June 23, 2017
The Currents Ocean Science Hub was created in summer 2015, when a team of researchers placed four hydrophones (underwater microphones) near Strawberry Island to eavesdrop on the sounds produced by humpback whales and harbor seals in Glacier Bay. If this is news to you, you may want to catch up on the blog posts at the beginning of this series.
The scientific results of this work are flowing in! Researcher Leanna Matthews recently completed her Ph.D. dissertation at Syracuse University and provided the following quick summary of one facet of her work on harbor seal calling behavior.
Many people think of harbor seals, one of Glacier Bay’s iconic creatures, as a quiet species, but listening underwater may change a few minds. During the summer, male harbor seals produce a vocalization, known as a roar, which is thought to function in male-male territory establishment and possibly as an attractant for female harbor seals. The males roar at all hours of the day and night in June and July. The summer is also peak tourist season in Glacier Bay, with hundreds of thousands of people visiting the park on cruise ships and smaller vessels. A key research question was whether male harbor seal calling behavior is affected by the noise from vessels.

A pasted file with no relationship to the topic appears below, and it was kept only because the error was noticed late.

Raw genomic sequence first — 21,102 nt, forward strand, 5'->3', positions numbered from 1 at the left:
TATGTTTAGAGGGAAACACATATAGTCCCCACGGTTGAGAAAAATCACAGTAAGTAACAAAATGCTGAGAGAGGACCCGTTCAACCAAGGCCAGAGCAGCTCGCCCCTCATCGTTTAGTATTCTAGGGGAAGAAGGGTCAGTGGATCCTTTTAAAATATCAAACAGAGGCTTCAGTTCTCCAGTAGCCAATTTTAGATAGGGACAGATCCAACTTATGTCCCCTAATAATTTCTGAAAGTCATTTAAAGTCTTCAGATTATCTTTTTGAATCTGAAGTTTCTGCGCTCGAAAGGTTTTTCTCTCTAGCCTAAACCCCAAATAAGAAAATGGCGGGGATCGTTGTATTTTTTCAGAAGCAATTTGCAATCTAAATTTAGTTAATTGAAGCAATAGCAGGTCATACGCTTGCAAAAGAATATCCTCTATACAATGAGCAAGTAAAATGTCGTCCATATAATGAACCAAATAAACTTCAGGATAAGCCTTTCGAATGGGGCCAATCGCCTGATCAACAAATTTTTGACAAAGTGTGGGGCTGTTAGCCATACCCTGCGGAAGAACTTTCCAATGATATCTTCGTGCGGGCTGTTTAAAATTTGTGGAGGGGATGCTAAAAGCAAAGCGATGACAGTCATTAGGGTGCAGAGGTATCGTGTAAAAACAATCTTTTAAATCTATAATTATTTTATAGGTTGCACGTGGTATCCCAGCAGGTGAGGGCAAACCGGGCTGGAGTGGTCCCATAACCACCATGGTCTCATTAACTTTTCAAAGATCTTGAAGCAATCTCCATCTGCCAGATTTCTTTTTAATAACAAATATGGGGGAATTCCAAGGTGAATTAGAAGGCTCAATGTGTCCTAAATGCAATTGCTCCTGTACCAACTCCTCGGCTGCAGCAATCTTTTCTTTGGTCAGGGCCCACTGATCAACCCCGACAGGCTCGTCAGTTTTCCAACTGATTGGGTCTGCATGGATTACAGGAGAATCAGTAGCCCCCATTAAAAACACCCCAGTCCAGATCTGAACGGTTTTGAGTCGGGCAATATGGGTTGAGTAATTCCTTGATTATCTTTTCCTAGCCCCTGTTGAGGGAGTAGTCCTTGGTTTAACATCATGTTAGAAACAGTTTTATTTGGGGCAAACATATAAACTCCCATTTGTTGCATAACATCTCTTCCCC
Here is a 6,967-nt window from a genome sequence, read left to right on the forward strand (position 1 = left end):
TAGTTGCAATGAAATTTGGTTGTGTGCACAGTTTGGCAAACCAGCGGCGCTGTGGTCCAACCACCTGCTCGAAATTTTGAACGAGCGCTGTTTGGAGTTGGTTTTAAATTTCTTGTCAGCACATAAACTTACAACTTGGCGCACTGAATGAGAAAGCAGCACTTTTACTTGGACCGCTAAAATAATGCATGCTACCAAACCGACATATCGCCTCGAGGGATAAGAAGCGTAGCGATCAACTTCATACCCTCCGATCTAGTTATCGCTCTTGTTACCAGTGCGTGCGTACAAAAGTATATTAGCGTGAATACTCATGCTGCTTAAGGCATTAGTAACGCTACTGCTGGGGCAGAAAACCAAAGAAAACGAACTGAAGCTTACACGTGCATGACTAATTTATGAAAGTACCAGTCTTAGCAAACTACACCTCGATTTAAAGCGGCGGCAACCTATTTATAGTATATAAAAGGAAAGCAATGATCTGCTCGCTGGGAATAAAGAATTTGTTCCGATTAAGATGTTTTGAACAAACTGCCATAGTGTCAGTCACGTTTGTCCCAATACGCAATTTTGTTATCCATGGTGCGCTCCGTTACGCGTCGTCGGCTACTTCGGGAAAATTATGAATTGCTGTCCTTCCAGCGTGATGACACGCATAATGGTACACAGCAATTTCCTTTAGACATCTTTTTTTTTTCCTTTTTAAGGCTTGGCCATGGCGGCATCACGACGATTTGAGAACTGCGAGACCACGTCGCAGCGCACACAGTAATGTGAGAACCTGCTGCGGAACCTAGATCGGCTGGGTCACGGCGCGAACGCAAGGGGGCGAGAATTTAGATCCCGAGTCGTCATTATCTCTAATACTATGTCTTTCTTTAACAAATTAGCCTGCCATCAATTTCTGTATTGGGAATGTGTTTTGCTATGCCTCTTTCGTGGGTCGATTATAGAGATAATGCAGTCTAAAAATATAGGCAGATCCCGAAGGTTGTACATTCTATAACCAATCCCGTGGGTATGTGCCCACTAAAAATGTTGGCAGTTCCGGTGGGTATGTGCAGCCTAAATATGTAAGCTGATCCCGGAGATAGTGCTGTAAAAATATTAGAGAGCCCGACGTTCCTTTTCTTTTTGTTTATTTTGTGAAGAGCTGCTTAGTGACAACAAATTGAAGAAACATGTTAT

Analyzing many hours of audio recordings from the hydrophones, we found that harbor seal males call louder and at a higher pitch when noise from vessels is evident. The seals also shorten the duration of their call during periods of vessel noise. These shifts in calling behavior are similar to other marine mammal species that have been studied, but this is the first information on how harbor seals adjust their vocalizations in vessel noise.
This work will be written up for scientific publication in the coming months. Earlier this year, our results on the loudness of harbor seal calls were published in the Journal of the Acoustical Society of America.
Last updated: June 23, 2017